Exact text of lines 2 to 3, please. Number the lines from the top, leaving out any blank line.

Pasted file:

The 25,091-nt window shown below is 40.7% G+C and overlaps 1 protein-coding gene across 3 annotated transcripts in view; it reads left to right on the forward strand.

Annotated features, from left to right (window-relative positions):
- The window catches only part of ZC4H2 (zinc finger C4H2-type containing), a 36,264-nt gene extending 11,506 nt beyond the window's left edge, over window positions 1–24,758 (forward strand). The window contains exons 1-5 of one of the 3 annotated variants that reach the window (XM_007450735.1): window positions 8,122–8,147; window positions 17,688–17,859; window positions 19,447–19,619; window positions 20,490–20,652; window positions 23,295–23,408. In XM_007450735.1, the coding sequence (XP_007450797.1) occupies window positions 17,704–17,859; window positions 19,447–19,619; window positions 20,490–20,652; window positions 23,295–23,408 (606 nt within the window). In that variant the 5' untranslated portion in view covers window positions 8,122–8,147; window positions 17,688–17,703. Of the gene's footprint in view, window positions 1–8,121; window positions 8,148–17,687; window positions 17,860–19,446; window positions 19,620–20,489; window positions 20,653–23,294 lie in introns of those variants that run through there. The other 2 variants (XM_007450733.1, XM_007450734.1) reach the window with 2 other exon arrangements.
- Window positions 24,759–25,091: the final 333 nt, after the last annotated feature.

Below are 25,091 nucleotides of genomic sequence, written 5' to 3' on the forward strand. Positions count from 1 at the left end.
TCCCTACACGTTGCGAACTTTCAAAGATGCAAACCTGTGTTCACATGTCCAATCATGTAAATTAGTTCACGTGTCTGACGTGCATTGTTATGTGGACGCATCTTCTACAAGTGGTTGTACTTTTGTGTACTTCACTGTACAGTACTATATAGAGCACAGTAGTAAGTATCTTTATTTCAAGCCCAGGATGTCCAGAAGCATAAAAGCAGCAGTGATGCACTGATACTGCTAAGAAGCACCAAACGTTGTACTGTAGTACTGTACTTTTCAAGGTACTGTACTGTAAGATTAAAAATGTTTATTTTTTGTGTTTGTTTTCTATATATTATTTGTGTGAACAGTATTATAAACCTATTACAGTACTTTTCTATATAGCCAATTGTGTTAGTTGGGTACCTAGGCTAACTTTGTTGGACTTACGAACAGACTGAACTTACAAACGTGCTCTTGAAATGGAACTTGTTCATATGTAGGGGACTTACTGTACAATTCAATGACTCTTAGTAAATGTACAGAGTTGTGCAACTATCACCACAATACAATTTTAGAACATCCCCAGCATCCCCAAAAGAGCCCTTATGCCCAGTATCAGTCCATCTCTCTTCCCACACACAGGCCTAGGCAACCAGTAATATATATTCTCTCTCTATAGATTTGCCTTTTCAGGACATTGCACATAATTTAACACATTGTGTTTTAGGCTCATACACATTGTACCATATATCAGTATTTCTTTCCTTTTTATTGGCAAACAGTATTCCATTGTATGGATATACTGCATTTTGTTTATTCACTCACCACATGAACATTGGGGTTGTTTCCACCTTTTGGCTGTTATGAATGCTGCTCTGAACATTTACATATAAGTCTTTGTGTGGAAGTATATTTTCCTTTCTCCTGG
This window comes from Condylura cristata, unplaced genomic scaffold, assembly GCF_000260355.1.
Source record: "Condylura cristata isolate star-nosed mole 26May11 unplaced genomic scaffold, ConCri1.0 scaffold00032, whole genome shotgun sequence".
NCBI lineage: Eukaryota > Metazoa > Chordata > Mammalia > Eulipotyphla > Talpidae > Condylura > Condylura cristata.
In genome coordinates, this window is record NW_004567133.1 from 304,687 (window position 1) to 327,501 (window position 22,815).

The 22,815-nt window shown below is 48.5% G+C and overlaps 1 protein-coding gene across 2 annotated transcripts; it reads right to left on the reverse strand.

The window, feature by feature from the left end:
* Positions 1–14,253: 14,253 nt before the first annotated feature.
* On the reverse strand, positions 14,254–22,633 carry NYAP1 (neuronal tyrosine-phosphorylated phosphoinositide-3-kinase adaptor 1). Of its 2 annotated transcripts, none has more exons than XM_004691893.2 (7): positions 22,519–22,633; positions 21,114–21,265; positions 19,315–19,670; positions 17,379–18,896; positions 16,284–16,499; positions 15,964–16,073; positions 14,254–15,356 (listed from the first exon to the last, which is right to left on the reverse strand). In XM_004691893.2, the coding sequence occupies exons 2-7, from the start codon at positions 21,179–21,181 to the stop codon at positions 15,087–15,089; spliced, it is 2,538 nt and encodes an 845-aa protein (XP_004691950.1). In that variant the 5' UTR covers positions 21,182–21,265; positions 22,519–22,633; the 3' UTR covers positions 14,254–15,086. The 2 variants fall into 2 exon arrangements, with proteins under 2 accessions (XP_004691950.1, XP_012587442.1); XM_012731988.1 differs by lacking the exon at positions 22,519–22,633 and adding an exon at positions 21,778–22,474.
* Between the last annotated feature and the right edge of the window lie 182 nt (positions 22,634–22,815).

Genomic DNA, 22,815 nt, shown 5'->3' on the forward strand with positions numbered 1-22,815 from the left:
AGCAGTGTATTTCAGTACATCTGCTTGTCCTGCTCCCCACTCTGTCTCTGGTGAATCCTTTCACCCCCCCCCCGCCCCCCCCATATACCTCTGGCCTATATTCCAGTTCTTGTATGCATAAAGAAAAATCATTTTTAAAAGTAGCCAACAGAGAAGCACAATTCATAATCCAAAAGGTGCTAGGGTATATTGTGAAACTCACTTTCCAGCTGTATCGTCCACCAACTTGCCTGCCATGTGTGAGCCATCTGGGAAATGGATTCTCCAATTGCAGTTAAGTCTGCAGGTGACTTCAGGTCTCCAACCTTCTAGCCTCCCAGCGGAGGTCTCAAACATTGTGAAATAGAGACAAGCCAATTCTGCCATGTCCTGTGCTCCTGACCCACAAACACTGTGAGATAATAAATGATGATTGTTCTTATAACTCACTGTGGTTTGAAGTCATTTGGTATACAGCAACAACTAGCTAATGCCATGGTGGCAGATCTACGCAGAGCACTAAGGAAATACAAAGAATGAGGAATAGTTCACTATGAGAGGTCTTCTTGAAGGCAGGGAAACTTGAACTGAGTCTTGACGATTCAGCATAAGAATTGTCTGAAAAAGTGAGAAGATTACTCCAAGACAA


Annotated features, from left to right (window-relative positions):
- The window catches only part of ZC4H2 (zinc finger C4H2-type containing), a 36,264-nt gene extending 11,506 nt beyond the window's left edge, over window positions 1–24,758 (forward strand). The window contains exons 1-5 of one of the 3 annotated variants that reach the window (XM_007450735.1): window positions 8,122–8,147; window positions 17,688–17,859; window positions 19,447–19,619; window positions 20,490–20,652; window positions 23,295–23,408. In XM_007450735.1, the coding sequence (XP_007450797.1) occupies window positions 17,704–17,859; window positions 19,447–19,619; window positions 20,490–20,652; window positions 23,295–23,408 (606 nt within the window). In that variant the 5' untranslated portion in view covers window positions 8,122–8,147; window positions 17,688–17,703. Of the gene's footprint in view, window positions 1–8,121; window positions 8,148–17,687; window positions 17,860–19,446; window positions 19,620–20,489; window positions 20,653–23,294 lie in introns of those variants that run through there. The other 2 variants (XM_007450733.1, XM_007450734.1) reach the window with 2 other exon arrangements.